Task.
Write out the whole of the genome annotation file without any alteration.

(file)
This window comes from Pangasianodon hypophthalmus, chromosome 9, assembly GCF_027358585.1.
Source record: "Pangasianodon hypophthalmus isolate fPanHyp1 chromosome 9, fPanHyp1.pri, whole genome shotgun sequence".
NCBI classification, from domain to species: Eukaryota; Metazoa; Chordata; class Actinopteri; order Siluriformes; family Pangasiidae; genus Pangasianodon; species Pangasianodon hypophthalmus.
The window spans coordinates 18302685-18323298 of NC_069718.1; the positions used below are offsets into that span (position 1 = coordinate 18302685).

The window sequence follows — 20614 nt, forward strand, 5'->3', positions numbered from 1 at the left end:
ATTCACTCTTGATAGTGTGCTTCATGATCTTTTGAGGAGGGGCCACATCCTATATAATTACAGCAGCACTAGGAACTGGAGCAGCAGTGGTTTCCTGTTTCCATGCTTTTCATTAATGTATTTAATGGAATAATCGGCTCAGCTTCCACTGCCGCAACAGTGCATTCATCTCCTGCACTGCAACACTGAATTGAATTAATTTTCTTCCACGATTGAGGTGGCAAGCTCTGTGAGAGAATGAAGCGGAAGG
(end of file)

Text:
This window comes from Pangasianodon hypophthalmus, chromosome 9, assembly GCF_027358585.1.
Source record: "Pangasianodon hypophthalmus isolate fPanHyp1 chromosome 9, fPanHyp1.pri, whole genome shotgun sequence".
NCBI classification, from domain to species: Eukaryota; Metazoa; Chordata; class Actinopteri; order Siluriformes; family Pangasiidae; genus Pangasianodon; species Pangasianodon hypophthalmus.
The window spans coordinates 18302685-18323298 of NC_069718.1; the positions used below are offsets into that span (position 1 = coordinate 18302685).

The window sequence follows — 20614 nt, forward strand, 5'->3', positions numbered from 1 at the left end:
ATTCACTCTTGATAGTGTGCTTCATGATCTTTTGAGGAGGGGCCACATCCTATATAATTACAGCAGCACTAGGAACTGGAGCAGCAGTGGTTTCCTGTTTCCATGCTTTTCATTAATGTATTTAATGGAATAATCGGCTCAGCTTCCACTGCCGCAACAGTGCATTCATCTCCTGCACTGCAACACTGAATTGAATTAATTTTCTTCCACGATTGAGGTGGCAAGCTCTGTGAGAGAATGAAGCGGAAGG